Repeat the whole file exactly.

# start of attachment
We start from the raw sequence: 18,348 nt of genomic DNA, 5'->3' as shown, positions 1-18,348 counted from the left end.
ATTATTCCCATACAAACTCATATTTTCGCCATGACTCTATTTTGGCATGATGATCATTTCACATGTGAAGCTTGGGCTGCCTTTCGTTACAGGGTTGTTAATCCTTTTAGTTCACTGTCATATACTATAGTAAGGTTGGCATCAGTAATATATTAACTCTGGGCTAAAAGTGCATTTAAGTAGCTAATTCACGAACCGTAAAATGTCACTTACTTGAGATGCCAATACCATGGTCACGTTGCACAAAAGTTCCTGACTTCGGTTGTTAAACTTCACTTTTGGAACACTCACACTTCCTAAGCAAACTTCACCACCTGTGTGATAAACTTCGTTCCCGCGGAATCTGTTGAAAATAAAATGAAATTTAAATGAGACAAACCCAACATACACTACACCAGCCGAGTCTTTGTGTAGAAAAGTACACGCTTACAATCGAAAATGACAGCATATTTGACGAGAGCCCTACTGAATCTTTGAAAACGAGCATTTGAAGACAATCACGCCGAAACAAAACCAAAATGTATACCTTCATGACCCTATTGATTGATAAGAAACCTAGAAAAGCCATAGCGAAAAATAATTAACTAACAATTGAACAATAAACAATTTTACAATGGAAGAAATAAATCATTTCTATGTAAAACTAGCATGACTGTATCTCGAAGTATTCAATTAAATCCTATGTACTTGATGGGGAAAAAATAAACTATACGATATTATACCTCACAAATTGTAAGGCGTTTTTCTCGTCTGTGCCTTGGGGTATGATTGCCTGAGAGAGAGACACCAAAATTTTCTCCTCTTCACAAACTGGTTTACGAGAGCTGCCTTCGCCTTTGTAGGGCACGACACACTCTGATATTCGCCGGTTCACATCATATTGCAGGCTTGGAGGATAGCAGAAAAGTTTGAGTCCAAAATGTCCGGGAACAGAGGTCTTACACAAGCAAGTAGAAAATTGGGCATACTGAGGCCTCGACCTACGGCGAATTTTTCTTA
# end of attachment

We start from the raw sequence: 18,348 nt of genomic DNA, 5'->3' as shown, positions 1-18,348 counted from the left end.
ATTATTCCCATACAAACTCATATTTTCGCCATGACTCTATTTTGGCATGATGATCATTTCACATGTGAAGCTTGGGCTGCCTTTCGTTACAGGGTTGTTAATCCTTTTAGTTCACTGTCATATACTATAGTAAGGTTGGCATCAGTAATATATTAACTCTGGGCTAAAAGTGCATTTAAGTAGCTAATTCACGAACCGTAAAATGTCACTTACTTGAGATGCCAATACCATGGTCACGTTGCACAAAAGTTCCTGACTTCGGTTGTTAAACTTCACTTTTGGAACACTCACACTTCCTAAGCAAACTTCACCACCTGTGTGATAAACTTCGTTCCCGCGGAATCTGTTGAAAATAAAATGAAATTTAAATGAGACAAACCCAACATACACTACACCAGCCGAGTCTTTGTGTAGAAAAGTACACGCTTACAATCGAAAATGACAGCATATTTGACGAGAGCCCTACTGAATCTTTGAAAACGAGCATTTGAAGACAATCACGCCGAAACAAAACCAAAATGTATACCTTCATGACCCTATTGATTGATAAGAAACCTAGAAAAGCCATAGCGAAAAATAATTAACTAACAATTGAACAATAAACAATTTTACAATGGAAGAAATAAATCATTTCTATGTAAAACTAGCATGACTGTATCTCGAAGTATTCAATTAAATCCTATGTACTTGATGGGGAAAAAATAAACTATACGATATTATACCTCACAAATTGTAAGGCGTTTTTCTCGTCTGTGCCTTGGGGTATGATTGCCTGAGAGAGAGACACCAAAATTTTCTCCTCTTCACAAACTGGTTTACGAGAGCTGCCTTCGCCTTTGTAGGGCACGACACACTCTGATATTCGCCGGTTCACATCATATTGCAGGCTTGGAGGATAGCAGAAAAGTTTGAGTCCAAAATGTCCGGGAACAGAGGTCTTACACAAGCAAGTAGAAAATTGGGCATACTGAGGCCTCGACCTACGGCGAATTTTTCTTA